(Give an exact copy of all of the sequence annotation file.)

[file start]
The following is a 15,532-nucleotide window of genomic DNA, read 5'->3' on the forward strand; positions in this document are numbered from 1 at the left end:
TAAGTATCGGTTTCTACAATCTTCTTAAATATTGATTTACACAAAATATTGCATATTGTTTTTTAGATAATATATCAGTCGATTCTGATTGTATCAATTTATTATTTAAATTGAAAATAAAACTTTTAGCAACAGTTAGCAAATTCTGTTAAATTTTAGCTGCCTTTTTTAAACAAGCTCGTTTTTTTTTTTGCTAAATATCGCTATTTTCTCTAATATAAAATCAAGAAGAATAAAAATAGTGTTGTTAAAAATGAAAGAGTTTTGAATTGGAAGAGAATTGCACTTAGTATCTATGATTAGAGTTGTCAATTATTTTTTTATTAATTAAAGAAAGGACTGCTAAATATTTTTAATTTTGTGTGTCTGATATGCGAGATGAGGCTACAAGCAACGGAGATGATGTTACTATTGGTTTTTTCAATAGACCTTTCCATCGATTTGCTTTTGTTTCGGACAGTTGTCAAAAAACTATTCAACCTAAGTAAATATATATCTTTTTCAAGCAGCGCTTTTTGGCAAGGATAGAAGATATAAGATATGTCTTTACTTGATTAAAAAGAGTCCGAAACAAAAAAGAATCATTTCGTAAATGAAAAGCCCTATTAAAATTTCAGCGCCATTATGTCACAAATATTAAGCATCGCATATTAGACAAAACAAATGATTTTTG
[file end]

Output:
The following is a 15,532-nucleotide window of genomic DNA, read 5'->3' on the forward strand; positions in this document are numbered from 1 at the left end:
TAAGTATCGGTTTCTACAATCTTCTTAAATATTGATTTACACAAAATATTGCATATTGTTTTTTAGATAATATATCAGTCGATTCTGATTGTATCAATTTATTATTTAAATTGAAAATAAAACTTTTAGCAACAGTTAGCAAATTCTGTTAAATTTTAGCTGCCTTTTTTAAACAAGCTCGTTTTTTTTTTTGCTAAATATCGCTATTTTCTCTAATATAAAATCAAGAAGAATAAAAATAGTGTTGTTAAAAATGAAAGAGTTTTGAATTGGAAGAGAATTGCACTTAGTATCTATGATTAGAGTTGTCAATTATTTTTTTATTAATTAAAGAAAGGACTGCTAAATATTTTTAATTTTGTGTGTCTGATATGCGAGATGAGGCTACAAGCAACGGAGATGATGTTACTATTGGTTTTTTCAATAGACCTTTCCATCGATTTGCTTTTGTTTCGGACAGTTGTCAAAAAACTATTCAACCTAAGTAAATATATATCTTTTTCAAGCAGCGCTTTTTGGCAAGGATAGAAGATATAAGATATGTCTTTACTTGATTAAAAAGAGTCCGAAACAAAAAAGAATCATTTCGTAAATGAAAAGCCCTATTAAAATTTCAGCGCCATTATGTCACAAATATTAAGCATCGCATATTAGACAAAACAAATGATTTTTG